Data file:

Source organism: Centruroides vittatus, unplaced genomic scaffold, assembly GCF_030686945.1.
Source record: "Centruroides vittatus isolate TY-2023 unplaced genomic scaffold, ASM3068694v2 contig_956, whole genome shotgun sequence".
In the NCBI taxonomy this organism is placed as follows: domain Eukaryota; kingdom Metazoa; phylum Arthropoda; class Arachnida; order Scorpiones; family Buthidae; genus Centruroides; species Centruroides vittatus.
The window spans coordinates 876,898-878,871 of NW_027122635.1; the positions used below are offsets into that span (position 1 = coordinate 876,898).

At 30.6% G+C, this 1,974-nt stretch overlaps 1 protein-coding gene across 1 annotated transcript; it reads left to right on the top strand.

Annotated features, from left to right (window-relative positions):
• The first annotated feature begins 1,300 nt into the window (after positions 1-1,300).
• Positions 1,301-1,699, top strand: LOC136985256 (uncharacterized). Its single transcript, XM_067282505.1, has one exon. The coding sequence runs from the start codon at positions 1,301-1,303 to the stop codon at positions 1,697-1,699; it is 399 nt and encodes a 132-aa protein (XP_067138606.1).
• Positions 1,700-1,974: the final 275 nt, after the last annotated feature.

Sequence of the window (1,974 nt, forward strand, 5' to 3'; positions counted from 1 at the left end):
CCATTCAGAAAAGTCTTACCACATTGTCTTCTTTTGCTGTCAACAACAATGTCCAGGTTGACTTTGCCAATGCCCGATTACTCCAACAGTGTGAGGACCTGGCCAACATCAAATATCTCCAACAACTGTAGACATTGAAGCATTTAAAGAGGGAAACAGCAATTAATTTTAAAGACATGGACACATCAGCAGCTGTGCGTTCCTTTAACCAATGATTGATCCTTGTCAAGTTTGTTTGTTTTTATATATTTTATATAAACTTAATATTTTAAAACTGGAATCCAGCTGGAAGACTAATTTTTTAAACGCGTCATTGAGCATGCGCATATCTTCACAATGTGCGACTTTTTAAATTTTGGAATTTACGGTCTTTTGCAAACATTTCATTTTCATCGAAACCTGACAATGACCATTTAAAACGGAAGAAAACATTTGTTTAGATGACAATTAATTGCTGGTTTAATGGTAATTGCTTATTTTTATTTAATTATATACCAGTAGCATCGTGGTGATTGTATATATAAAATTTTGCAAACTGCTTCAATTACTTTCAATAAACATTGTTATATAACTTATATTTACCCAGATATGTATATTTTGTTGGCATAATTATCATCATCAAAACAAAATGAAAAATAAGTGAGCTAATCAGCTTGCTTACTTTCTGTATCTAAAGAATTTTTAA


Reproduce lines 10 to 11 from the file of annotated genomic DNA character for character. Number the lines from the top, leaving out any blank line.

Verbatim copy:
Sequence of the window (1,974 nt, forward strand, 5' to 3'; positions counted from 1 at the left end):
CCATTCAGAAAAGTCTTACCACATTGTCTTCTTTTGCTGTCAACAACAATGTCCAGGTTGACTTTGCCAATGCCCGATTACTCCAACAGTGTGAGGACCTGGCCAACATCAAATATCTCCAACAACTGTAGACATTGAAGCATTTAAAGAGGGAAACAGCAATTAATTTTAAAGACATGGACACATCAGCAGCTGTGCGTTCCTTTAACCAATGATTGATCCTTGTCAAGTTTGTTTGTTTTTATATATTTTATATAAACTTAATATTTTAAAACTGGAATCCAGCTGGAAGACTAATTTTTTAAACGCGTCATTGAGCATGCGCATATCTTCACAATGTGCGACTTTTTAAATTTTGGAATTTACGGTCTTTTGCAAACATTTCATTTTCATCGAAACCTGACAATGACCATTTAAAACGGAAGAAAACATTTGTTTAGATGACAATTAATTGCTGGTTTAATGGTAATTGCTTATTTTTATTTAATTATATACCAGTAGCATCGTGGTGATTGTATATATAAAATTTTGCAAACTGCTTCAATTACTTTCAATAAACATTGTTATATAACTTATATTTACCCAGATATGTATATTTTGTTGGCATAATTATCATCATCAAAACAAAATGAAAAATAAGTGAGCTAATCAGCTTGCTTACTTTCTGTATCTAAAGAATTTTTAA